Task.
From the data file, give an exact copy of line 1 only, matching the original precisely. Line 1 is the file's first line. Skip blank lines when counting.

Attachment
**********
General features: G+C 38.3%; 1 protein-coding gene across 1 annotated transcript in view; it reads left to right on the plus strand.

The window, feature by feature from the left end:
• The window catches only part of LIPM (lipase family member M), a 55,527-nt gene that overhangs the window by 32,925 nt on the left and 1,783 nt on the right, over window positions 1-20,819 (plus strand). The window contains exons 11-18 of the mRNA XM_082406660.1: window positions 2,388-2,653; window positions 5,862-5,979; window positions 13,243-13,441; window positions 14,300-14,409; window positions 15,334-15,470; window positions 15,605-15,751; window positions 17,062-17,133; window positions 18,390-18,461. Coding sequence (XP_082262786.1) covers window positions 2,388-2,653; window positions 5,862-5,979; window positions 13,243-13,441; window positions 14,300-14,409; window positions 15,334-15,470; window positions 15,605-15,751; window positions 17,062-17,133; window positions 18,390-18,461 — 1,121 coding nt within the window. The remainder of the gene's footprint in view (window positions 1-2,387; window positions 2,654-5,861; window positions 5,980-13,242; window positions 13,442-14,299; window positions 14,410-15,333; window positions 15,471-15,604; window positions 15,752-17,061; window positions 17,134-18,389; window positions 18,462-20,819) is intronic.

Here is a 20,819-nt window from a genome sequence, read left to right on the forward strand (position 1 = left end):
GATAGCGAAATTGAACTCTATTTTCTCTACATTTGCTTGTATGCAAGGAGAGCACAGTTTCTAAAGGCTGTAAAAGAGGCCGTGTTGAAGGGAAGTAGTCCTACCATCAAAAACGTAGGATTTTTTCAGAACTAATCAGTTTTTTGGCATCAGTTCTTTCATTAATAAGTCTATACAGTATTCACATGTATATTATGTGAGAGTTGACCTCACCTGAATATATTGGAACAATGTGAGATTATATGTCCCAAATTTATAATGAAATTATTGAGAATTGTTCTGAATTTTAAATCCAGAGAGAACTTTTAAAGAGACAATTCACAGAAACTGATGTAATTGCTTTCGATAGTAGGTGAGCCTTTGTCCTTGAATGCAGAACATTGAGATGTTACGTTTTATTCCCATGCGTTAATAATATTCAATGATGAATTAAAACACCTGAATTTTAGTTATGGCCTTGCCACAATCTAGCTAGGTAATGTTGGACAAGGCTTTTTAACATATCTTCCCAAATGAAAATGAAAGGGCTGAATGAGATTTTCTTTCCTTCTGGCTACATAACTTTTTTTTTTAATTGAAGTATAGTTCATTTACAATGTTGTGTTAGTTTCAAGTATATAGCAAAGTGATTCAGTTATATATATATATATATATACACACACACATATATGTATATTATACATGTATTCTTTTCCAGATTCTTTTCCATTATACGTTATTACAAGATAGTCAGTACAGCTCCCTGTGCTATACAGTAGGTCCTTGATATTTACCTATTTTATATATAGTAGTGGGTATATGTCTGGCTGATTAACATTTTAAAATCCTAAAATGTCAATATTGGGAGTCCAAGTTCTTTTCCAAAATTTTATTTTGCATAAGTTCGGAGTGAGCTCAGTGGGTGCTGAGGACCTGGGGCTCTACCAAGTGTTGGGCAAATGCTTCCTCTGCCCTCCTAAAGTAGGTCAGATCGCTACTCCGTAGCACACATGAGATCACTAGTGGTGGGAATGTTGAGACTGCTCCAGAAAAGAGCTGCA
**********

General features: G+C 38.3%; 1 protein-coding gene across 1 annotated transcript in view; it reads left to right on the plus strand.